Where do you guys see yourself taking the band in the future?
Laurent: For me, I never thought I’d be in a band. I never thought Eighth House would even come into fruition, it seemed like Gabe was serious about it but when we first met up it was before I left for Colorado last summer. It seemed too good to be true, and I thought they would flake on me. I got back and met heather, and we talked about it and had practice maybe a week or two later. I didn’t think we’d play a show but we did, and now we’ve played 3 shows. We have like five songs and a bunch more we’re writing. I think the next step for us is creating a logo for the band because we don’t have one.
Heather: It’s so hard because it’s so permanent
Laurent: It needs to be this perfect envisionment of what our imagery and lyrics are. I don’t want to rush into it, because once you create a design that’s it. I know you can change it but it’s there forever. After that I think the next step is to record some music and release an ep.
Gabe: Yeah in the next year or two it’d be nice. I think we’re in a good place now, we have a lot of good shows coming up before Laurent goes to Colorado. Hopefully we can get some recording done in that time but if we can’t we’ll do it when they get back. I don’t know who is staying in town for what lengths, Laurent still has some time before he graduates, Heather is figuring out her next steps, Richard’s in school, I’ve flirted with the idea of moving away in like 2 or 3 years.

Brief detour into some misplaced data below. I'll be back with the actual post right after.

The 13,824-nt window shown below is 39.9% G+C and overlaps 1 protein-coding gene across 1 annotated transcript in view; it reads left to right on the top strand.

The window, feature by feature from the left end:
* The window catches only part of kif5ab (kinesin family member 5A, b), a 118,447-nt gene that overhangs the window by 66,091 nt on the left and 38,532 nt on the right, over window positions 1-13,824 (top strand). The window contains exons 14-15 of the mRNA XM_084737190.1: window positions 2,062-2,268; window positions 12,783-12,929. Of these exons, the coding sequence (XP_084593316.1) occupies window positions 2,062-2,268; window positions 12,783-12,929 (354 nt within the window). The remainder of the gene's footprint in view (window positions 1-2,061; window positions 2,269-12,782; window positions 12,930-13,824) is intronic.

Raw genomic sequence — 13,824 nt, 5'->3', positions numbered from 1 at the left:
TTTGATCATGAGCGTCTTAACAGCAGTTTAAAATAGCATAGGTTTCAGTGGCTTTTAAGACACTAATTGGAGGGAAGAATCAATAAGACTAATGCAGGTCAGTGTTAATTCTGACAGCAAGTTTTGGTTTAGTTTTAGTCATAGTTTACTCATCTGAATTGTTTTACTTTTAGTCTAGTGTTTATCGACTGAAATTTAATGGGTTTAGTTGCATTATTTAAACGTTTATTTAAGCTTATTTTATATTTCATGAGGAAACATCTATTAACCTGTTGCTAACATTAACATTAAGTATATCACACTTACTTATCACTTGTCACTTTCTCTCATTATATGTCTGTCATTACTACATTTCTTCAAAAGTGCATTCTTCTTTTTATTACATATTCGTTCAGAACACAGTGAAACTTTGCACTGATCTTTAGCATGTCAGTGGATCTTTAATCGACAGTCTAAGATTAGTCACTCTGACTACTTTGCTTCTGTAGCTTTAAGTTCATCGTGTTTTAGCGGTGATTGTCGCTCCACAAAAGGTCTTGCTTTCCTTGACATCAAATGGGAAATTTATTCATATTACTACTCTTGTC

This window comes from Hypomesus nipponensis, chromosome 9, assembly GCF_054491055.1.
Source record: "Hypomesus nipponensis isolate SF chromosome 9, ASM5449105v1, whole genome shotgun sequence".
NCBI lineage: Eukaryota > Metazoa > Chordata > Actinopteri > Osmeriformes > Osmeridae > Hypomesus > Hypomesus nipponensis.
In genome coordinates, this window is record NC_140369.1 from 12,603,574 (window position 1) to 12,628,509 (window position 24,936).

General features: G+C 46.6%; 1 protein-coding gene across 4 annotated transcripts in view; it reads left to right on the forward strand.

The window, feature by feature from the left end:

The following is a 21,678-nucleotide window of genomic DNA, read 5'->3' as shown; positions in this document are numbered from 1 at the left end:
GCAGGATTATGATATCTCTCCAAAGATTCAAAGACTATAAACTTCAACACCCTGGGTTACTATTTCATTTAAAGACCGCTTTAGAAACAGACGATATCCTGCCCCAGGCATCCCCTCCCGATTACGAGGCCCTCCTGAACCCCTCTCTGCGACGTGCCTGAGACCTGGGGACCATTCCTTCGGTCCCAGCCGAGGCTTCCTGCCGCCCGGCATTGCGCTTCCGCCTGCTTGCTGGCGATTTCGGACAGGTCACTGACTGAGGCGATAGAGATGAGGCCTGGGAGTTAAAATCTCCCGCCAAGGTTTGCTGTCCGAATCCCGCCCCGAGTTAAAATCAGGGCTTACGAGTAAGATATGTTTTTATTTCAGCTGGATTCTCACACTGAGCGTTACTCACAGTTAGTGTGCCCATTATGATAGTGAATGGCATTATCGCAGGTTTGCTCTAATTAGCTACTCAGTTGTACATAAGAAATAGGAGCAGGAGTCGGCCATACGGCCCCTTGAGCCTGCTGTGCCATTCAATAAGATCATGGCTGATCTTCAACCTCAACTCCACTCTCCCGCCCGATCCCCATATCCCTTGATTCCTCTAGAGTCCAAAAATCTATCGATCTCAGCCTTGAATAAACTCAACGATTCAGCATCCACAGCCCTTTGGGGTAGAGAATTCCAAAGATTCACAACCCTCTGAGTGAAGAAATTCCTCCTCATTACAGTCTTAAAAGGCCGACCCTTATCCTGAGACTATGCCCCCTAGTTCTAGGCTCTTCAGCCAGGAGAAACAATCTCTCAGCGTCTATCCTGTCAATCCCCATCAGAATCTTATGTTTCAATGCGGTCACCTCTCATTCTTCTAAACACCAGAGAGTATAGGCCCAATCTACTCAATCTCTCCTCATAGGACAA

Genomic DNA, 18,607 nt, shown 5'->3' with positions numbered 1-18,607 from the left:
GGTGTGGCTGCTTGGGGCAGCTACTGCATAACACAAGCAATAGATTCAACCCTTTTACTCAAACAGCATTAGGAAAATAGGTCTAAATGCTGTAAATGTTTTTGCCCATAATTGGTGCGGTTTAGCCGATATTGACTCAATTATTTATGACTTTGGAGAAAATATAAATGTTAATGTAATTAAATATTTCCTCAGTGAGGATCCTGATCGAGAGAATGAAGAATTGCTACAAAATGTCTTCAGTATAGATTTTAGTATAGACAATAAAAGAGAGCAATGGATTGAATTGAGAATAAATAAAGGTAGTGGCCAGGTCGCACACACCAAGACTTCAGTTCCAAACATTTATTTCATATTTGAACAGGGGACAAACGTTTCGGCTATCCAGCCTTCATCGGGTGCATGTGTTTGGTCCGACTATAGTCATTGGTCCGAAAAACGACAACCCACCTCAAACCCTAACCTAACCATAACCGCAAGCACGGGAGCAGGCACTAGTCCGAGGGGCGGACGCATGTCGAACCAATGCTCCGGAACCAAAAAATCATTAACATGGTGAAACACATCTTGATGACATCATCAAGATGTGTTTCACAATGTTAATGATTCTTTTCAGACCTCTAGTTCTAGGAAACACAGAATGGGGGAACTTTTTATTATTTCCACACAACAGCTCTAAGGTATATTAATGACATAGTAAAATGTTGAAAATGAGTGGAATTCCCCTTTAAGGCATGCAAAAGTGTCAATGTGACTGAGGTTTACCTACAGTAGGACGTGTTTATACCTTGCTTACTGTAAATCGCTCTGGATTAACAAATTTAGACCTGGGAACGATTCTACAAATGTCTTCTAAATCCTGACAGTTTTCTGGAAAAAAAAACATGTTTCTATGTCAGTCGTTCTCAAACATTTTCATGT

Laurent: It would break my gosh darn heart if Eighth House broke up.
Gabe: I see us maybe in 3-5 years probably going away and coming back, maybe changing names. That’s the thing, Richard and I have been playing music together for a long time so I think the interpersonal combinations will probably stay the same but the name might change or the music style might change. Personally I don’t want to not know these people. The friendship will stay and I’m sure the music will come along with it.
Laurent: Everytime we’re in practice and doing something new I just start cheesing really hard. It feels unreal to me, and I feel really lucky to call all of them my bandmates, and more so my friends.